“Romulan Ale.”

“The shit Worf drinks?”

“Worf’s a Klingon, idiot.”


He poured the Romulan Ale into two highball glasses and plunked tiny spheres of ice into each. He slammed the glass and licked the blue bubbles from his lip. I sniffed the drink and tried not to recoil from the quick bite of alcohol. Slowly I tipped the glass until the sweet nip of Romulan Ale touched my tongue.

“Come on, poseur, take a real swig.”

I swallowed. Iceburn.

“Tickles, doesn’t it?”

“What’s in that shit?”

“Blue Curacao, Bacardi, and Everclear.”


“Grain fucking alcohol,” Jonas said. “Drink enough and you’ll go blind.”

“To going blind.” I raised my glass.

“Set up the chess board,” he said.

We chatted and played chess, and by the second game the conversation turned inevitably to ritualized schoolboy pageants of sex and violence.

“You still play soccer?”

“Don’t like team sports,” I said.

“It builds character,” Jonas said, moving his rooks along the same file. “I’m captain of the lacrosse team and the top scoring attackman in Phillips Academy history.”

“There’s a career builder.”

“So you get laid yet?” Jonas asked.

“You haven’t.”

“Course I have.”


“Gretchen Forsythe.” Jonas pushed his king-side pawn. “We studied calculus together. If you could even call it studying. I basically did her homework for her. Night before the final she wanted some extra help, so I snuck her into my room.”

“Go on, liar,” I said. “What happened?”

Jonas made a giant production out of preparing his next move. He wobbled the queen on her axis before sliding her to take my second bishop. He continued as if it was an afterthought. “One thing led to another. Next thing I know her clothes are off, and we’re doing it. Right there on my bed. I was praying the whole time my roommate wouldn’t come home early.”

Fuck him, I thought. But even if it was a fantasy, I couldn’t help but imagine it was me and not Jonas starring in it.  Beneath a bookshelf lined in leather-bound volumes I unbutton Gretchen’s blouse. Her blue eyes blink, shy, but not reluctant. She turns off the reading lamp, knocks the calculus textbook to the floor, takes quick breaths as she lays back, placing my hand over her beating heart, over the gold locket she wears round her neck, the full moon’s light over Andover glimmering through a dusting of snowflakes.

Fuck, I thought, maybe it was true.

“Checkmate. Loser sets up.” Jonas drained his drink.


What seemed like hours later I found myself alone on the carpet, the chess pieces scattered around me and the carpet dotted with blue spots.  Lying there I started thinking for some reason about the first time Jonas and I ever hung out.  I am ten and Jonas eleven; he’s still living in that forest green Victorian on College Avenue. His parents are watching The Crucible at the college, so we have the run of the house and get a little rowdy. Following a couple games of hallway soccer we make Lego fortresses and play Blockade. Simple rules: taking turns, you launch a golf ball at the other’s Legos. Last fortress left standing wins. I have a lucky throw, blowing Jonas’s fortress apart. He gets me in a headlock and then, pinning me on the ground, puts his feet on my shoulders and pulls my wrists with all his might. Only the key turning in the front door saves my shoulders from dislocation.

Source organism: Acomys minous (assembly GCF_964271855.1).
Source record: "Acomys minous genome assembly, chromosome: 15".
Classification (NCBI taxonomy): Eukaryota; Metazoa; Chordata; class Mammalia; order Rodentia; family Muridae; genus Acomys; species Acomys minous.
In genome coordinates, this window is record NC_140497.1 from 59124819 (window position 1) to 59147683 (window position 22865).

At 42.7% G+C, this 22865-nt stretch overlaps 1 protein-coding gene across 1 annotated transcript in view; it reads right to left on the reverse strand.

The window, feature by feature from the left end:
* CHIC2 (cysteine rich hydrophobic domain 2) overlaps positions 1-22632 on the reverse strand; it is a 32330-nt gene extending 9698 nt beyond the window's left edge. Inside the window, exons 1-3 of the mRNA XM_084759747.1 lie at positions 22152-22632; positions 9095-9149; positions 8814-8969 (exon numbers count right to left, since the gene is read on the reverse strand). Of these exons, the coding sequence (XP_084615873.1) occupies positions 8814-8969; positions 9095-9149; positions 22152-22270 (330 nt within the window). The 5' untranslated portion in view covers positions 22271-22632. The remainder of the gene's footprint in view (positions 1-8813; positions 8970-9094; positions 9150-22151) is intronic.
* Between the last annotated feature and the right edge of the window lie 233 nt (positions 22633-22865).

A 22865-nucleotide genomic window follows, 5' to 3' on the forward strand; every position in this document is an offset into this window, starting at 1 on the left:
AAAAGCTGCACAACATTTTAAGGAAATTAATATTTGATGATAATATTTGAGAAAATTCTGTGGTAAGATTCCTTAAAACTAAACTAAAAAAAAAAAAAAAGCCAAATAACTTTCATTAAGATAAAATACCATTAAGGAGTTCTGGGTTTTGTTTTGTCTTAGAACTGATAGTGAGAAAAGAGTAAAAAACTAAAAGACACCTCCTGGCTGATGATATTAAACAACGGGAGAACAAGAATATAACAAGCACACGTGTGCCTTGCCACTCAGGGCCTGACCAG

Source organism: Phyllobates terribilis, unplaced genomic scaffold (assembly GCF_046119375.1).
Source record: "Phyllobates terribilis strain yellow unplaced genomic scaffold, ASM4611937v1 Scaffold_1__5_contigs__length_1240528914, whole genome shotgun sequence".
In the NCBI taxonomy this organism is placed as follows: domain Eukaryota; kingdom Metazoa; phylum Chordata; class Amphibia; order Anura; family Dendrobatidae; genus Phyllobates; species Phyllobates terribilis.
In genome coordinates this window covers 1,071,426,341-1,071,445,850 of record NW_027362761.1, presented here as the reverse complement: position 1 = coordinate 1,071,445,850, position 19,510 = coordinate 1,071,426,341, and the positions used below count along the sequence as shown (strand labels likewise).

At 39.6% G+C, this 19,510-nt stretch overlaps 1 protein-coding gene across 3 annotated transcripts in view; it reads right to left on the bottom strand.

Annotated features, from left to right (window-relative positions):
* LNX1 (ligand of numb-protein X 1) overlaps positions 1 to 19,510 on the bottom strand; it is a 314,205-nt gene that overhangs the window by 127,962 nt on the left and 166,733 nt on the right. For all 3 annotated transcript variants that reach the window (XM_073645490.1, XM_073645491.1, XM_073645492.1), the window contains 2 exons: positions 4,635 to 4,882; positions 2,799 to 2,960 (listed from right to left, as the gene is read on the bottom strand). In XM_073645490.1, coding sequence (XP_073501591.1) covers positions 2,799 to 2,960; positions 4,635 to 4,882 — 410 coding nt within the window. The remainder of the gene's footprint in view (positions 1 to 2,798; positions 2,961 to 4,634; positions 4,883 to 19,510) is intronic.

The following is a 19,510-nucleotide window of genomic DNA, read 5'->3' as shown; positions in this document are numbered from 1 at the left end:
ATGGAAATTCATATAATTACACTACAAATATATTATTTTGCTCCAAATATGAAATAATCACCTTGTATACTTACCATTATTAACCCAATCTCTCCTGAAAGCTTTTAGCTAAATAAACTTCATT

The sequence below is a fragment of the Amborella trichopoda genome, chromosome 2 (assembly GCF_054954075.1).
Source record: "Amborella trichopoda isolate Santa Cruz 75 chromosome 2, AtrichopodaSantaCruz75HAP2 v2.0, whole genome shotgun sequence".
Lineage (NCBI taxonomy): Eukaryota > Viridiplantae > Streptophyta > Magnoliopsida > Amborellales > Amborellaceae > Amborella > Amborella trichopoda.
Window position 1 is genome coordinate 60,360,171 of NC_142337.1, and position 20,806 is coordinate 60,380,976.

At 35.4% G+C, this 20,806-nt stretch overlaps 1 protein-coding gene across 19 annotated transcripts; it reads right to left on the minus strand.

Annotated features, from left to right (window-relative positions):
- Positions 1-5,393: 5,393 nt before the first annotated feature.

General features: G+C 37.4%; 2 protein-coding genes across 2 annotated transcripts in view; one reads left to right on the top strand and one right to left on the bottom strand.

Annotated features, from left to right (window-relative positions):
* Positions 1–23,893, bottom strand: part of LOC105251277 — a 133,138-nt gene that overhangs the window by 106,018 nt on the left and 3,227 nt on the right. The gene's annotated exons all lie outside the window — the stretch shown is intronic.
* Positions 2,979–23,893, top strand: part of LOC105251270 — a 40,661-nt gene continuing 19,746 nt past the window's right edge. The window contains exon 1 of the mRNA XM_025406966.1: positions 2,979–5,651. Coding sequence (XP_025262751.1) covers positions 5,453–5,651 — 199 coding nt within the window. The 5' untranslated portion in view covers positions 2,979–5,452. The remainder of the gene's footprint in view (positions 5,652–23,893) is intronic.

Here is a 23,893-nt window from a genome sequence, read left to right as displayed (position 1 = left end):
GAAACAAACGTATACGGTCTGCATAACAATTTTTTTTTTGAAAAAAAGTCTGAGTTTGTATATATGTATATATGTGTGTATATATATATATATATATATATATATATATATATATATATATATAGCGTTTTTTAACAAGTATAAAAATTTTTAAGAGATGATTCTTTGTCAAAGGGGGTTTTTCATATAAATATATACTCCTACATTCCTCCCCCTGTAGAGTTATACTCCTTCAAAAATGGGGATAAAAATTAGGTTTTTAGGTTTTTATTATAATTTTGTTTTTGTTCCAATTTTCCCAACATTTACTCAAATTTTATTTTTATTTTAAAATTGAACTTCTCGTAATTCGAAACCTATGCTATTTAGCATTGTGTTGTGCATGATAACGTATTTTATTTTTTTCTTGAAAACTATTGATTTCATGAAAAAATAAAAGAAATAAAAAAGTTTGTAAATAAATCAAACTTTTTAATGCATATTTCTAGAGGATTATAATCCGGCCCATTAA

When I finally stood, I found a glass full of Romulan Ale on the table amidst the rest of the chess pieces. I gulped at the drink, and I threw open the creaking screen door. The air outside was damp and chilly; the moon shone like a flashlight bulb. Jonas stood by the pond tossing rocks, each splash turning the moon’s reflection into wider rings of rippling blueblack.

“Are you okay now?” Jonas said.

“What do you mean?”

“You don’t even remember, do you?  You were going nuts.  You were punching walls and yelling at Randy Boyles. You took a swing at me, you maniac.  I had to take you down.  I had to, you know.”

“At you?” I asked. “I don’t even…”

“Don’t worry about it,” Jonas said. “I know you got it rough these days. By the way, I’ll need that vial back.”

I dug in my pocket and pressed it into his hand.

“Empty?” He managed a sly smile. “How much did you give him?”

“About fifteen drops.”

“Fifteen? That’s enough to kill a wooly mammoth.” Jonas squinted. “There must’ve been two hundred drops in there. What happened to the rest?”

“Dosed every jock, hoop, redneck, and douchebag dumb enough to hit the drive-thru.”

“Score.” He slapped me a high five. “The sewers’ll be blue tonight.”

“Imagine the line for the bathroom,” I said. “I bet they’re all crapping their pants right now, staining those tighty-whities a royal blue.”

“Glad you showed some backbone,” Jonas said. “What are you going to do when I’m no longer around to rescue you?”

“Rescue me?”

“You learned a valuable lesson tonight, you gloopy bastard. It’s just like Alex told the Droogs—some get knifed and others do the knifing. You either stand at the top of the stack or you sink to the bottom.”  He looked past me up the lawn, to the main house with the lights out in all the windows. “Take my dad,” he said. “He worked hard and now he runs the whole department. Nobody tells him what to do, no one hassles him, and he’s the one calling the shots.”
“What about my mom?” I asked. “She keeps the place running. Without her the chemistry department would fall apart.”